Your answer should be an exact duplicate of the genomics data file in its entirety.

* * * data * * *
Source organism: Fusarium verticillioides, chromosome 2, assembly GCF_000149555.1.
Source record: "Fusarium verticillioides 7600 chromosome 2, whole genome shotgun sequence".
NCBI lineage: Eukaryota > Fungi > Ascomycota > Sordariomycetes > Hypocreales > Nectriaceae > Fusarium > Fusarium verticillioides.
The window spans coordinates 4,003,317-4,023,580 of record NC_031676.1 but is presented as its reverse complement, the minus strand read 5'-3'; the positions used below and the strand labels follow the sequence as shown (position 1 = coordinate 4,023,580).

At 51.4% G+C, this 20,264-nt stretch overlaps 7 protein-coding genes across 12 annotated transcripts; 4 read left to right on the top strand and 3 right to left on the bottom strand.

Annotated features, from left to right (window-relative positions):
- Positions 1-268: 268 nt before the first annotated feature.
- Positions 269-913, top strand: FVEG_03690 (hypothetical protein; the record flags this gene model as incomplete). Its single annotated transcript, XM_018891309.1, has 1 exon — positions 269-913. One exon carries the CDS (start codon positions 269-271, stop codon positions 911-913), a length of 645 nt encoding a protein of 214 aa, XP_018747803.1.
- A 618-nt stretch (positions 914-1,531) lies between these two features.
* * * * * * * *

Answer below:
Source organism: Fusarium verticillioides, chromosome 2, assembly GCF_000149555.1.
Source record: "Fusarium verticillioides 7600 chromosome 2, whole genome shotgun sequence".
NCBI lineage: Eukaryota > Fungi > Ascomycota > Sordariomycetes > Hypocreales > Nectriaceae > Fusarium > Fusarium verticillioides.
The window spans coordinates 4,003,317-4,023,580 of record NC_031676.1 but is presented as its reverse complement, the minus strand read 5'-3'; the positions used below and the strand labels follow the sequence as shown (position 1 = coordinate 4,023,580).

At 51.4% G+C, this 20,264-nt stretch overlaps 7 protein-coding genes across 12 annotated transcripts; 4 read left to right on the top strand and 3 right to left on the bottom strand.

Annotated features, from left to right (window-relative positions):
- Positions 1-268: 268 nt before the first annotated feature.
- Positions 269-913, top strand: FVEG_03690 (hypothetical protein; the record flags this gene model as incomplete). Its single annotated transcript, XM_018891309.1, has 1 exon — positions 269-913. One exon carries the CDS (start codon positions 269-271, stop codon positions 911-913), a length of 645 nt encoding a protein of 214 aa, XP_018747803.1.
- A 618-nt stretch (positions 914-1,531) lies between these two features.